Boudewijn Rempt wrote:

> Dear people,
> I've been working on and off on ideas for a bit of software to help in
> analyzing and describing a language,along with my ideas for an ideal
> grammar (, and I've
> prepared a design draft (which is also intended for consumption by the
> non-conlang linguistic community). I'd like you all to comment upon it:
> -----------------------------------------------------------------------

It looks like a very ambitious undertaking! I wish you success.

<big snip>

> Entities


>      * Lexical data

        Just one question, though:
under the heading of  "Lexical data", are you considering only lexical
coinciding with what are usually considered single words, or perhaps
(although it probably increases the programming complexity  :-(  ) also
lexical units which coincide with multi-word phrases such as
idioms, common metaphors and similies, and social phrases (with which
normal conversations are usually liberally sprinkled).   For example,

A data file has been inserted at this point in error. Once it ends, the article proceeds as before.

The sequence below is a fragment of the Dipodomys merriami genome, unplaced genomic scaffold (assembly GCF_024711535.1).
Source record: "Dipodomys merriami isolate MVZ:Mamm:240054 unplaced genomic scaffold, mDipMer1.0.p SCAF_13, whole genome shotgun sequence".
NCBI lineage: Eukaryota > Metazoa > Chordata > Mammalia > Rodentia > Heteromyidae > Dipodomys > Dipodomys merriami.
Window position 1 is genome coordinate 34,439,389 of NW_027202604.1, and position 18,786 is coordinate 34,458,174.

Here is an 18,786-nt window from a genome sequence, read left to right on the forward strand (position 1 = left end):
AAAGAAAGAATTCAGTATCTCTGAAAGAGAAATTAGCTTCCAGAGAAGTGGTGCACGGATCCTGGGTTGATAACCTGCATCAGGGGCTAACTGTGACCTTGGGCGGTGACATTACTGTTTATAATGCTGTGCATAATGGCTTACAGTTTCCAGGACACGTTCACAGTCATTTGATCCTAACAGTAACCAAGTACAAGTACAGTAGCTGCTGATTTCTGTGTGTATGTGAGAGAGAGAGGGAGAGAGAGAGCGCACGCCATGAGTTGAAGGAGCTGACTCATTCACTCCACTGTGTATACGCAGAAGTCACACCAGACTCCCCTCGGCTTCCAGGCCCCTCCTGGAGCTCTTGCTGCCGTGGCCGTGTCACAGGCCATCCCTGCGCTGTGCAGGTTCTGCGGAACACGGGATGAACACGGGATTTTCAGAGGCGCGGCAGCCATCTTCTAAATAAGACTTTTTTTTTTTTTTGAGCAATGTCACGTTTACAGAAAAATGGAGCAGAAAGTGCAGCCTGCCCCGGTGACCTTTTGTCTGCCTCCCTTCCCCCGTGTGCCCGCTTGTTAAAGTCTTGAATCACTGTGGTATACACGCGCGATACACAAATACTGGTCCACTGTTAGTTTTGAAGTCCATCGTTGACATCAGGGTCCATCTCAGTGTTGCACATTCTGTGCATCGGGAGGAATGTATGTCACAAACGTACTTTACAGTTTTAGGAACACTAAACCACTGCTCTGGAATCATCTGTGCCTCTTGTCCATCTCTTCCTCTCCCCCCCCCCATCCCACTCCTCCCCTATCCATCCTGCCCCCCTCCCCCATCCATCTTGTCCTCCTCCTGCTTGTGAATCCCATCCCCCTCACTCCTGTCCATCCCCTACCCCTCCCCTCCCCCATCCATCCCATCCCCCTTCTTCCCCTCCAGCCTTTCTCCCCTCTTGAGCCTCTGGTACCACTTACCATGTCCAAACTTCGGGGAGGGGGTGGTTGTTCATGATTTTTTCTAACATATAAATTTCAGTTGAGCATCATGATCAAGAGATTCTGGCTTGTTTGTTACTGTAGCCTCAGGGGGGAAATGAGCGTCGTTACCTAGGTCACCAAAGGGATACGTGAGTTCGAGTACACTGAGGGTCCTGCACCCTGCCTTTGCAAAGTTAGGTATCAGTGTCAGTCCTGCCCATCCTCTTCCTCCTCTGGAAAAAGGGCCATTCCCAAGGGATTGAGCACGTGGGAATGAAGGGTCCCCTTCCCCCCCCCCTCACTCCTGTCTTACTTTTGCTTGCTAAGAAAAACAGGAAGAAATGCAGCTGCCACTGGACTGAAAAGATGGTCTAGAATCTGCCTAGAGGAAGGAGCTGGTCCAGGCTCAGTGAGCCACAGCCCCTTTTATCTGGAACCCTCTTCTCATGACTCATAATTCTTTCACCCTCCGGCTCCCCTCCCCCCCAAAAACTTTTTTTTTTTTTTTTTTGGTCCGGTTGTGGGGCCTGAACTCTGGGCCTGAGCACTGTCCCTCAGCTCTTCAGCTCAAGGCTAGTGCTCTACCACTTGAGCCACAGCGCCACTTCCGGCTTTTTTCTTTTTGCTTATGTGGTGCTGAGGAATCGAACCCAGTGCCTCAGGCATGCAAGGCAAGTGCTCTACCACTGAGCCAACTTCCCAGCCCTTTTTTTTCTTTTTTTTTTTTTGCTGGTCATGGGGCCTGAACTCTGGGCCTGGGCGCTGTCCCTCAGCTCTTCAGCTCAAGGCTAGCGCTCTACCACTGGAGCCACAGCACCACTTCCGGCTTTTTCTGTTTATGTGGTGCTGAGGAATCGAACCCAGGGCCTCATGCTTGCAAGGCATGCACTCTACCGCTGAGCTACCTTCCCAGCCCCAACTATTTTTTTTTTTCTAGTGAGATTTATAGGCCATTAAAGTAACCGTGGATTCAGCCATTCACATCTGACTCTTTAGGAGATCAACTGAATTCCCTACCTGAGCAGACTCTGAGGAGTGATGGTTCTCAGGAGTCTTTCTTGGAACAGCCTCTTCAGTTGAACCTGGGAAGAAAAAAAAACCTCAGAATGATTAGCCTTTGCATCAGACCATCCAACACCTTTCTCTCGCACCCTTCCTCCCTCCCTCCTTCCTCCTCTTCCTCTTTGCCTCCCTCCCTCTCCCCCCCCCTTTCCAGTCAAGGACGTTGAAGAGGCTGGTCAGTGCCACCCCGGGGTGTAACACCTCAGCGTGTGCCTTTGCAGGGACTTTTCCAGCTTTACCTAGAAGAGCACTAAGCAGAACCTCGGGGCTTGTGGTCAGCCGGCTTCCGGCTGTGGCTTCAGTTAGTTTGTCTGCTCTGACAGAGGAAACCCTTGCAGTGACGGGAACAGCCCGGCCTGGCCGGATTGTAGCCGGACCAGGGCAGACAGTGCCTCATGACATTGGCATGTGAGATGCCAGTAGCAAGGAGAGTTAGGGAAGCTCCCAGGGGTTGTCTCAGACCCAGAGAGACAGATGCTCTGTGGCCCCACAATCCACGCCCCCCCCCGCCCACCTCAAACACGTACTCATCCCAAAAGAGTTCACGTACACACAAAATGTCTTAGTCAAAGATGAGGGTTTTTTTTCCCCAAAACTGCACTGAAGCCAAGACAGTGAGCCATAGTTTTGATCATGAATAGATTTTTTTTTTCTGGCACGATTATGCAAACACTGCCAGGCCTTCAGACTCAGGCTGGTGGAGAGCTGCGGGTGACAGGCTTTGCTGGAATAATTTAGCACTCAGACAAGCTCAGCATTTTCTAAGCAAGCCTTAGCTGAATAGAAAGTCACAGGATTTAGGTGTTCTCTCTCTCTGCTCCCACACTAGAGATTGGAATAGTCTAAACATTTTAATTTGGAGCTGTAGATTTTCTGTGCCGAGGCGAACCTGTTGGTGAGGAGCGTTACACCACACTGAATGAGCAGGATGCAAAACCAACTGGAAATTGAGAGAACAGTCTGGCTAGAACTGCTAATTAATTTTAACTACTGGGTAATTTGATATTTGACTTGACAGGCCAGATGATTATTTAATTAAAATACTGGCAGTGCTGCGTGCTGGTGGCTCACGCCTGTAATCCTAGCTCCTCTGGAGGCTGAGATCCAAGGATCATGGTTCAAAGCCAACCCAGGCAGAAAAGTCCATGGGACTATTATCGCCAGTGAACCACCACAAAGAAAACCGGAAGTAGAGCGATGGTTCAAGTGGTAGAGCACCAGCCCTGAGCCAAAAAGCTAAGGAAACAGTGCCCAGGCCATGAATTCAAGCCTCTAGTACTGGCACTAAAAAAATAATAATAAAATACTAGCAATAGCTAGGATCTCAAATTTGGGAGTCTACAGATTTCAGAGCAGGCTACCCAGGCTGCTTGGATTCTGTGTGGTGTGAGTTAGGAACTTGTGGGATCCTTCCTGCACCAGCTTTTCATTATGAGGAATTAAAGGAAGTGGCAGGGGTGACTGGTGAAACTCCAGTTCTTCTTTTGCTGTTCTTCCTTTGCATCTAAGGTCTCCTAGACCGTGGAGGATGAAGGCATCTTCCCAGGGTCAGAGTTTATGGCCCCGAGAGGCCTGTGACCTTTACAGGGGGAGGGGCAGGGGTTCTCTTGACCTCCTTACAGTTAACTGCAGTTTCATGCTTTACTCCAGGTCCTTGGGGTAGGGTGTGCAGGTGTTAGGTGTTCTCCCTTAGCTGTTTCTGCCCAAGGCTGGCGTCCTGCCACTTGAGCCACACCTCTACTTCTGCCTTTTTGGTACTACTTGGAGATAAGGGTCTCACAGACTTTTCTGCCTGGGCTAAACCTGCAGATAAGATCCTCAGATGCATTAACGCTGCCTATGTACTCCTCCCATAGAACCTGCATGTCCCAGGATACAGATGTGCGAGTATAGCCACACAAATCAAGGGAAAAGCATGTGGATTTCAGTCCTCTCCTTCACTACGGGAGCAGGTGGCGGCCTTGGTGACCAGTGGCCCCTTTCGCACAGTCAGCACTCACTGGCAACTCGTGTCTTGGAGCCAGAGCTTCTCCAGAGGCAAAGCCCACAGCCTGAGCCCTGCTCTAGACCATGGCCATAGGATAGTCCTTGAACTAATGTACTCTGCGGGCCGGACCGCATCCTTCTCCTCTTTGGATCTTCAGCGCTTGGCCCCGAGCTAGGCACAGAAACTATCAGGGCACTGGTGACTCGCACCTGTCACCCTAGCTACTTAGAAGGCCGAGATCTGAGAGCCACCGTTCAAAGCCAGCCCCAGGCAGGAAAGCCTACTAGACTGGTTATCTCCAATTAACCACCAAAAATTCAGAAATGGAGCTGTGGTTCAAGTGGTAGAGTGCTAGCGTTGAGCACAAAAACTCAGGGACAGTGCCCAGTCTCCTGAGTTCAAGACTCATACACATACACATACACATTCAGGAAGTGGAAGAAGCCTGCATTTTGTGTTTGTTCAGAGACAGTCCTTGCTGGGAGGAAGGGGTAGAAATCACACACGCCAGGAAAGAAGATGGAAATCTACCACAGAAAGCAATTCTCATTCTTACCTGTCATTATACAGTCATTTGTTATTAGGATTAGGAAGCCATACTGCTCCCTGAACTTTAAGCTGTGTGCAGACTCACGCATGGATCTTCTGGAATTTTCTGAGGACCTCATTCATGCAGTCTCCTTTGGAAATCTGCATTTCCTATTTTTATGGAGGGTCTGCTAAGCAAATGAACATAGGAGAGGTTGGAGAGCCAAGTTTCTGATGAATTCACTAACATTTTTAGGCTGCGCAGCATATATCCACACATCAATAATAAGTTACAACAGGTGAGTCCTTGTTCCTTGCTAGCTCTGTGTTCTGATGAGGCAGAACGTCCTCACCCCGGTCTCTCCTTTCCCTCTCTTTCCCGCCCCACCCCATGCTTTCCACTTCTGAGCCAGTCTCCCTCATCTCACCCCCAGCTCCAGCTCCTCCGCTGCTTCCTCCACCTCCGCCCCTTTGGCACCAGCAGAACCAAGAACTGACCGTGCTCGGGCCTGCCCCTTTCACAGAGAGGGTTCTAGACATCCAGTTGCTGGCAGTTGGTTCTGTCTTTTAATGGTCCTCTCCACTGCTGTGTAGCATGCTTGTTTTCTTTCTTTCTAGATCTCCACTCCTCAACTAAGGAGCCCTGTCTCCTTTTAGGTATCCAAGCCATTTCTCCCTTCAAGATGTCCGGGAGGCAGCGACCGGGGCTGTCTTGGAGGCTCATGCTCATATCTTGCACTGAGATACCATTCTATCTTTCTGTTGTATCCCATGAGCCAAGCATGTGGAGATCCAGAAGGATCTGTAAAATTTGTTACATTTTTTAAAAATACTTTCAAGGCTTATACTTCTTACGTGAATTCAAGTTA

in English, I would tend to think of the following as unitary
not created, "on the fly", by lexical selection and syntactic

        "how do you do" (which means "greetings"; if analyzed word by
                                        the only logical response being
what?"  :-)  )

        "a red letter day" (= important day )
        "drunk as a skunk" (= very drunk; makes no semantic sense if
word by word)
        "cold as hell"  ( = extreme cold [ !!??])

BTW, I realize that the similies "drunk as..." and "cold as..." have
variations, (most of which
are not suitable for family entertainment   :-)  ), and  I've heard some

hard men curse at length, and it very quickly gets stereotyped and
suggesting that they were
in fact employing "frozen", non-productive metaphors and similies, i.e.
lexical units.
The true virtuoso probably _does_ compose on the spot, building
utterances as
the ideas come.

        Dan Sulani

 likehsna  rtem  zuv  tikuhnuh  auag  inuvuz  vaka'a.

 A  word  is  an  awesome  thing.